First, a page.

While setting my GitLab servers I had to perform a number of customizations, the main one being to support OpenID and the method described here could thus be used to do any kind of customization.
If like me you try to use the software packages that come with your preferred Linux based operating system you’ll find the “official” installation guide for GitLab rather untypical. This installation guide seems to totally ignore Linux good practices such as separating configuration, programs and data into
/var and installs everything under a standard user directory.
A benefit of this “simplification” is that the whole GitLab installation is a git clone of the GitLab source code (that would probably be more difficult if stuff were spread into multiple locations). And the beauty of using git clones is that updates are basically a matter of pulling a new version from the remote repository.
And if you need to “customize” the code you can take advantage of git and create you own local branch(es) which you can push into you own remote repository if you want to share the same customization between multiple GitLab installations.
- I have been following these principles for an initial installation of GitLab 6.1 and upgrades to 6.2 and 6.3 without any major issues but of course I can’t guarantee that it will be the case for you: use at your own risk!
- Many thanks to Stephen Rees-Carter for a most helpful post that got me started.
Start by a full installation following the “official” installation guide for GitLab and check that everything is running as expected. You could probably save some time by modifying the source during this initial installation but if anything went wrong you’d be in trouble to determine if this is a consequence of your modifications or anything else.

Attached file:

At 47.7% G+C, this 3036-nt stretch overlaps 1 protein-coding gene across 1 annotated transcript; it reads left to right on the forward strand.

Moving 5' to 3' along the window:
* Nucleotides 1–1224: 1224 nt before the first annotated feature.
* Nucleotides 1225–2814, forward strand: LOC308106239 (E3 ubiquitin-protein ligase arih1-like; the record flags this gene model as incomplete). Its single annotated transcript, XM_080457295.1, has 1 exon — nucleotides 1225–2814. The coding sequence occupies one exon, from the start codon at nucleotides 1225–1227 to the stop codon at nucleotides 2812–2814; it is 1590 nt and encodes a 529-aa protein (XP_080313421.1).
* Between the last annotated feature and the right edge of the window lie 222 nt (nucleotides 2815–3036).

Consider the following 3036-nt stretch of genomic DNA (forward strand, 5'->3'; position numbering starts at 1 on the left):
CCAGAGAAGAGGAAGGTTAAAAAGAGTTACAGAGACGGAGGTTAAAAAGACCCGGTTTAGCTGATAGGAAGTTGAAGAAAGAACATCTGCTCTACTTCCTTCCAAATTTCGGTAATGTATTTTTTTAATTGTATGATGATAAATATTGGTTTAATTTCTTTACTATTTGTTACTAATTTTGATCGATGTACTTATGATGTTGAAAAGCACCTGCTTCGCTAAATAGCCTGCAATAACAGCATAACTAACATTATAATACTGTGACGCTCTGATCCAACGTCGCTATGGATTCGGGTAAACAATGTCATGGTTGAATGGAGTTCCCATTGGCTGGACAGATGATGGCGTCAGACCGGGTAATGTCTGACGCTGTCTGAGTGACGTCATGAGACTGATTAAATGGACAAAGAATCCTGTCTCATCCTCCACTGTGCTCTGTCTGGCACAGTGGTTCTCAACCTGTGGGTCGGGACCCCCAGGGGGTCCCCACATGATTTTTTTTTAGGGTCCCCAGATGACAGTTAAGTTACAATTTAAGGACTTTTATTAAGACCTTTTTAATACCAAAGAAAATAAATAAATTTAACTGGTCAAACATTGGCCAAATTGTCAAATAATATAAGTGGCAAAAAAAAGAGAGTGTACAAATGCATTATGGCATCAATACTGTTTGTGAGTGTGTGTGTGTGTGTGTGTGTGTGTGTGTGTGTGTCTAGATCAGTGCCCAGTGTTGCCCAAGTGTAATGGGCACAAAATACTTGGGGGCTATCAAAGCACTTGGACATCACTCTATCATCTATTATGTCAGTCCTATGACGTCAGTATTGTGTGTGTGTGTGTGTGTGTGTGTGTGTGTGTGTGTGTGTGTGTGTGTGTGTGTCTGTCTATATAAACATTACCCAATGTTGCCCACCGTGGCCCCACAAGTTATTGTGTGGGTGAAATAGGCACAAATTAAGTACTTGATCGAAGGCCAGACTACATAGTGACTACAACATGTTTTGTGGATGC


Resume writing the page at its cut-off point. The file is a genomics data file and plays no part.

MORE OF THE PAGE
Stop the server
$ sudo service gitlab stop
Create a local branch
It’s a matter of taste but I tend to prefer running commands as the GitLab user (git if you’ve followed the installation guide to the letter) than prefixing them with
sudo -u git -H as shown in the installation guide. Of course gitlab-shell will block you if you try to ssh directly as the GitLab user but you can become the git-lab user using sudo and su:
$ sudo su - git
To create a local branch called openid and switch to this branch:
~$ cd gitlab ~/gitlab$ git checkout -b openid
Add the omniauth-openid gem
Edit Gemfile to add gem ‘
omniauth-openid‘ after gem ‘
omniauth-github‘ so that it looks like:
# Auth gem "devise", '~> 2.2' gem "devise-async" gem 'omniauth', "~> 1.1.3" gem 'omniauth-google-oauth2' gem 'omniauth-twitter' gem 'omniauth-github' gem 'omniauth-openid'
After this update you’ll need to create a new bundle. To do so you have to run the command bundle install as root (running sudo as a user which has enough rights). This will update the
Gemfile.lock file and other resources which should belong to the GitLab:
~/gitlab$sudo bundle install ~/gitlab$sudo chown -R gitlab.gitlab .
At that point, git status should tell you that you’ve updated both Gemfile and Gemfile.lock and you can commit this first step:
~/gitlab$ git commit -a -m "omniauth-openid gem installed"
config/gitlab.yml to enable omniauth:
## OmniAuth settings omniauth: # Allow login via Twitter, Google, etc. using OmniAuth providers enabled: true
In a perfect world you should be able to configure OpenID as an omniauth provider here but unfortunately, the code that handles these definition (located in
config/initializers/devise.rb) requires mandatory
app_secret parameters used by proprietary protocols to lock users. OpenID doesn’t use these parameters and we’ll define OpenID providers directly in the code.
Defining OpenID providers
config/initializers/devise.rb to add the definition of the OpenID provider(s) so that it looks like: